Guest Post – The Opioid Crisis

A friend of mine from years ago, a man who I didn’t get to know very well before he was off of my radar (until recently), has been going through the most trying time as it relates to his own choices and actions. He has some thoughts to share regarding addiction. He has some thoughts to share with encouragement for you! He has a story to share, and it’s early in the developing stages. I’m cheering him on from the sidelines, praying, hoping that he will make it through the very difficult season that he is in currently.

Opioids leave destruction in their wake. I remember the day I confessed my addiction (8 years and running) to my wife. Shock and disbelief filled her eyes. One can only imagine the thoughts racing through her mind as an 8 plus year battle with addiction came crashing down on our 8 year marriage.

“Who is this man I married?”

“Did he buy drugs on the streets?”

“Who does he owe money?”

“Has he been dealing drugs?


She really could only conclude one thing at that moment.


“I have no idea who my husband really is.”

The next day she came to my work and told me I needed to get help. I needed to check into a rehab facility.

“I’ve been unknowingly enabled you long enough.” She said with determination.

So many questions filled my mind.  

What about my job? What about you and the kids? How will I afford this? How can I Not afford this? This is my life at stake! This is our future in jeopardy. I checked into rehab after work that night, just an hour away. Several calls were placed to even make this possible. I checked into a place I’ve never been, without a clue whether insurance will pay for something or any of the treatment. I was without a clue to the future of my marriage.

Being monitored closely in the rehabilitation center, I woke up the next morning with a start.

The nurse said, “Are you hungry?”

I felt like I had been hit by a truck. Reality sunk in and I was forced to face the harvest that I had planted. Regardless of my feelings, breakfast was good. In treatment, in detox programs, there are classes and sessions that I had the privilege to attend.  I went to the first session and then I went back to bed because I felt tired. Weary. Sick. And my body wasn’t responding well to the new environment without my drug of choice.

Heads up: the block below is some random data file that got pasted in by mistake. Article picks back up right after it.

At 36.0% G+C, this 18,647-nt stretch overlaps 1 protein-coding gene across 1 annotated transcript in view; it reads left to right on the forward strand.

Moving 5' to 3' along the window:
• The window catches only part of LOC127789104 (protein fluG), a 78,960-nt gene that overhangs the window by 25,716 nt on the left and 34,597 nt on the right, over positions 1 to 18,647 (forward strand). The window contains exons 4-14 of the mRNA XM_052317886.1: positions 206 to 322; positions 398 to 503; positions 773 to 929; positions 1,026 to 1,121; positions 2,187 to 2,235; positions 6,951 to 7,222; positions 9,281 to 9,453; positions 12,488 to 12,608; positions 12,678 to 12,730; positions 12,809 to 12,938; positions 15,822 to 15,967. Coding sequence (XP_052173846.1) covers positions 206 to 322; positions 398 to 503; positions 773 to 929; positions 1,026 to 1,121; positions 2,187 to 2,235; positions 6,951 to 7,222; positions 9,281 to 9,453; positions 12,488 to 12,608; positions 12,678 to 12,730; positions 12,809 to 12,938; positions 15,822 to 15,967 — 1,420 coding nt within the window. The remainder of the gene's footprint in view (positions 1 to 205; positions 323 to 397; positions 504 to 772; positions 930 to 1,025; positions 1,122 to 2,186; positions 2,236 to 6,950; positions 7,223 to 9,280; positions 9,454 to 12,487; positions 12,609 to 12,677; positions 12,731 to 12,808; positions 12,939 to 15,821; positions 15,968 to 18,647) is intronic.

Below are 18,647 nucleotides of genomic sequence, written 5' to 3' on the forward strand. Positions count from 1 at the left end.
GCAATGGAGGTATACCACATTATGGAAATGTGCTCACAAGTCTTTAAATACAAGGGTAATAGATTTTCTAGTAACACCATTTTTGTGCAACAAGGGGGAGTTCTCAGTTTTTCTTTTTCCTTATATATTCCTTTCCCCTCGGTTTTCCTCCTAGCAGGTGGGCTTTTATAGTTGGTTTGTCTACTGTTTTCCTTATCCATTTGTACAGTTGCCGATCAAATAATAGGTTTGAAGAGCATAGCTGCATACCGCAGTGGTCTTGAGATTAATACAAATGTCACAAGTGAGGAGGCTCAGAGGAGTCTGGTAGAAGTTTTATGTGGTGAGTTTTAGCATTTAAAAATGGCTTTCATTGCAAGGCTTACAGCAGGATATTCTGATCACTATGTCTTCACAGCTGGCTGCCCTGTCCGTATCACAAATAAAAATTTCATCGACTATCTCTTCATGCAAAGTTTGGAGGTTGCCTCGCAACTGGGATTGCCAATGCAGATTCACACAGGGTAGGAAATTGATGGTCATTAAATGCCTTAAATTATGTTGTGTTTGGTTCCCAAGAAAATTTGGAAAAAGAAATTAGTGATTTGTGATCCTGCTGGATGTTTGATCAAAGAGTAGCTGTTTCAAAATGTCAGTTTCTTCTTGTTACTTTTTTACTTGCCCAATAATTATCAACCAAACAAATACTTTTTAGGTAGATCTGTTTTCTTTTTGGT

Over the next four days, my wife would call and I would share about the things I was learning. While I was hearing things from the sessions, there wasn’t a lot of change within me. Then one day she stopped calling me. I kept calling her and she didn’t answer. Days passed.

I missed my daughter’s first birthday and to my surprise, I was served a “Protection From Abuse” order… My stomach sank and I felt helpless. Two days after that I received divorce paperwork and my whole life started derailing before my eyes. I sat down and wrote out my core values in a tear stricken state of despair and emptiness. There was nothing I could do. I couldn’t restore my marriage if I tried or I would be breaking the law by violating the “Protection from Abuse” order.

The next two weeks were full of vivid emotions and experiences from getting clean and adjusting to life in a rehabilitation facility.  

They say addicts have three options; jails, institutions, and death. I was in an institution, and my marriage had just died a miserable death. The only thing left was jail.  God be gracious to me.

I was left alone with God to examine my new world and plan for the future. In my small rehab room in Moundridge, KS I made some vows to God and faced each day with fear and uncertainty. He showed me what I had always preached and never believed. He is Enough. With hopeless failures and pain, He has brought me comfort no medication could relieve.

When I got out of rehab, my pastor drove me to my car in the church parking lot and I hopped in and started a shouting match with God about what was fair and unfair. I told God what was up, that day. The first night on my own, nobody would take me in as even my closest friends had been briefed on my circumstances and we’re afraid for their families. What I experienced was a byproduct of sin and a glaring new reality. I had what I call a contagious opioid cancer that scares people away from a relationship with an addict.

I crashed at fellow co-workers house the first night and had to leave by 9 am because he had work and I could not stay at his home. I had nowhere to go until 4 pm when I had an interview at a safe house, an addiction recovery house. My new life began with a trunk full of clothes, a mandatory weekly UA and a house full of 8 other guys. All pride was shattered, and humility became my only option. My own loved ones feared my next step and I couldn’t trust myself. I just started moving forward through each and every day with fear, pain, and uncertainty.

These next two months became the hardest days of my life. While I mourned the loss of the daily life I had with my wife and kids, I kept going. And I keep on going. I’m just now at a place where I am talking to my wife again. We have what seems to be a long road to go before we are back to some semblance of a relationship, our old normal is gone and we are both mourning the loss of our 8-year marriage. There are days I long to make pancakes and snowmen with my 3-year-old or feed my daughter a bottle but for now, I settle for weekly visits.

This road has been so painful. I’m certainly not stronger than anyone else, but I would not wish this on my worst enemy or without God. Better days are ahead and I keep moving forward.

In summary, opioids’ kill people and destroy lives, most people don’t realize they are addicted before it’s too late. The impact on loved ones is horrendous.

Sin will take you farther than you want to go, keep you longer than you want to stay, and cost you more than you want to pay.

You can read more of his story at